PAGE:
One of our most effusive athletes in the sport is Yulimar Rojas. Yulimar should be a multi-eventer, but, she has put her focus on the Triple jump and long jump. In the Olympics, Rojas dominated the Triple Jump from her first jump of 15.41m, and by the time she leaped the world record, many saw it as a fait accompli!
Pierre Weil, a sports journalist from the University of Oregon, studying with Professor Lori Shontz, wrote for us at the US Olympic Trials and is covering a variety of topics for @RunBlogRun during the Tokyo Olympics.
Yulimar Rojas finally grabs Women’s Triple Jump World Record
By Pierre Weil
TOKYO, Japan — Yulimar Rojas of Venezuela grabbed the Women’s Triple Jump World Record she so desperately coveted with her sixth and final jump on her way to Gold in Tokyo on Sunday night with a jump of 15.67 meters
“I knew. I already knew. I knew from the run. I knew I couldn’t miss that one. I knew it was right there,” Rojas said of her record-breaking jump. “I didn’t even have to look. My head, my heart, my body.”
Rojas, the defending Silver medalist from Rio and 2-time defending World Champion, had three of the top five best triple jumps of all time coming into the competition.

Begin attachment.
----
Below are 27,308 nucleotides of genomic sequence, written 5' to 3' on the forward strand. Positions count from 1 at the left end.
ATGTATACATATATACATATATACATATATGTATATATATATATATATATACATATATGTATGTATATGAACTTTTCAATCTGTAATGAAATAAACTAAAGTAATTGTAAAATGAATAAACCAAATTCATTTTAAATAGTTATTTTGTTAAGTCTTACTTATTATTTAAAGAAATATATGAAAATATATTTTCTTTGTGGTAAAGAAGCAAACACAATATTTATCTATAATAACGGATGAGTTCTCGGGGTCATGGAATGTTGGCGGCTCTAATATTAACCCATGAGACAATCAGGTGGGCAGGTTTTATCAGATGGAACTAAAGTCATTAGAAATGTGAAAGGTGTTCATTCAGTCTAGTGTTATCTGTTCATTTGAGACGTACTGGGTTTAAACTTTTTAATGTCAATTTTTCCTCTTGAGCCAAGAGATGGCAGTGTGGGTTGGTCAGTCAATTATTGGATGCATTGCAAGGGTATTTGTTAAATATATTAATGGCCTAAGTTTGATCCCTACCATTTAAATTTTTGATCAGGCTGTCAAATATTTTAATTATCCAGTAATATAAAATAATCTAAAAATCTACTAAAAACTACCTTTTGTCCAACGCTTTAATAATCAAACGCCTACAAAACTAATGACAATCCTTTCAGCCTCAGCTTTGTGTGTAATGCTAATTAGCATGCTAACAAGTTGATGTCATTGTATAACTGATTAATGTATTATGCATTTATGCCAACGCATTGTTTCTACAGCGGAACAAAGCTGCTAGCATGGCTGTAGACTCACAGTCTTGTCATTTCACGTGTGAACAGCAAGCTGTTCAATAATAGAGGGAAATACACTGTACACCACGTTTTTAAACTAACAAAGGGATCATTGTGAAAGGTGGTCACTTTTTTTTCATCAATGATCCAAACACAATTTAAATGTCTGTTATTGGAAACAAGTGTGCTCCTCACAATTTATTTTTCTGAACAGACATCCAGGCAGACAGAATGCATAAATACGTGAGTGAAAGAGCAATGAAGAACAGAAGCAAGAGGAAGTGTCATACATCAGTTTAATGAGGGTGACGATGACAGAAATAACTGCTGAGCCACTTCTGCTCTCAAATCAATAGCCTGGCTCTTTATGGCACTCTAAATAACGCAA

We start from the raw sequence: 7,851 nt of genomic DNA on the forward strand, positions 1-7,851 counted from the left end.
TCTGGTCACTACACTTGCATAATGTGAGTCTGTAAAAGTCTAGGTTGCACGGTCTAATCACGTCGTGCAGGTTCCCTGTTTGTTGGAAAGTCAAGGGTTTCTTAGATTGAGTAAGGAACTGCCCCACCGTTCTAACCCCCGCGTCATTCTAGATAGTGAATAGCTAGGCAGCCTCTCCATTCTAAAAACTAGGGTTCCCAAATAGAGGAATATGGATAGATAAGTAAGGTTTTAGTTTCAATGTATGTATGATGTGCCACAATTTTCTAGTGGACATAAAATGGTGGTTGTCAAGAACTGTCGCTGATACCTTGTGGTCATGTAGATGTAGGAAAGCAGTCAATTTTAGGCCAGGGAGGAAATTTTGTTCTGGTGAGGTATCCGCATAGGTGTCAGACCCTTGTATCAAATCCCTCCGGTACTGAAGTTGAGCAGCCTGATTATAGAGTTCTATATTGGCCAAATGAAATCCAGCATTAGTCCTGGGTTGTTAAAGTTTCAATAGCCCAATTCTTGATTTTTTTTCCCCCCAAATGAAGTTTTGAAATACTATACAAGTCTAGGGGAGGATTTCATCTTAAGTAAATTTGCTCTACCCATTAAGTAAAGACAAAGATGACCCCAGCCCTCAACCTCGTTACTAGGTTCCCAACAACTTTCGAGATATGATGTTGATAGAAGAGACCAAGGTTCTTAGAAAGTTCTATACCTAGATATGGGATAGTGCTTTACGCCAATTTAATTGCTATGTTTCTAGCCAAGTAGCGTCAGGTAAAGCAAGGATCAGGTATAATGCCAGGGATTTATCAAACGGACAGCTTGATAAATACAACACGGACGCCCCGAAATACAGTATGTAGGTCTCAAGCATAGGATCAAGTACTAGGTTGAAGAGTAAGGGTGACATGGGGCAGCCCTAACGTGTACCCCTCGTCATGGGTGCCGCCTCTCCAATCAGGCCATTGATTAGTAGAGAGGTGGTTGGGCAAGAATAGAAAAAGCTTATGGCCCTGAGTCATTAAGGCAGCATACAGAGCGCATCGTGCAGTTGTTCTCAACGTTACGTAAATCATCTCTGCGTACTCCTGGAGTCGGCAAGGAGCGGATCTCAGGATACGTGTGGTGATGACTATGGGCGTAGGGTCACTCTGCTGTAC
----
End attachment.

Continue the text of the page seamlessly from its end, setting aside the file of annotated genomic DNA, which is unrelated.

She set the Olympic record on her first jump with a 15.41-meter leap but stalled a little bit on her next four jumps.
Then as she glided down the runway, Gold Medal already secured, Rojas seemingly levitated through the air before finally crashing down into the sand, breaking Inessa Kravets’ World Record from 1995 of 15.50 meters.
“Since I woke up today I knew that it was going to be a great day,” she said. “I felt that magic, that good energy, that things could be huge and I could make history.”
Not only did Rojas make history with her jump, but she also became the first female athlete from Venezuela to ever win an Olympic gold medal.
PatrÃcia Mamona of Portugal and Ana Peleteiro of Spain both set National Records on their way to silver and bronze, respectively. Mamona set the NR of 15.01 meters on her fourth attempt, while Peleteiro set hers of 14.87 meters on her fifth.
Ana Peleteiro, Rojas’ training partner, said she knew Rojas had it in her all along.
“I train with her every day and suffer with her every day,” Peleteiro said. “I didn’t have doubts that she was going to get it.”
Immediately after Rojas’ final jump, she and Peleteiro embraced and jumped up and down to celebrate the historic day.
Keturah Orji, the American Champion, came in 7th, while the defending Olympic Champion Caterine IbargÃ¼en of Colombia came in 10th.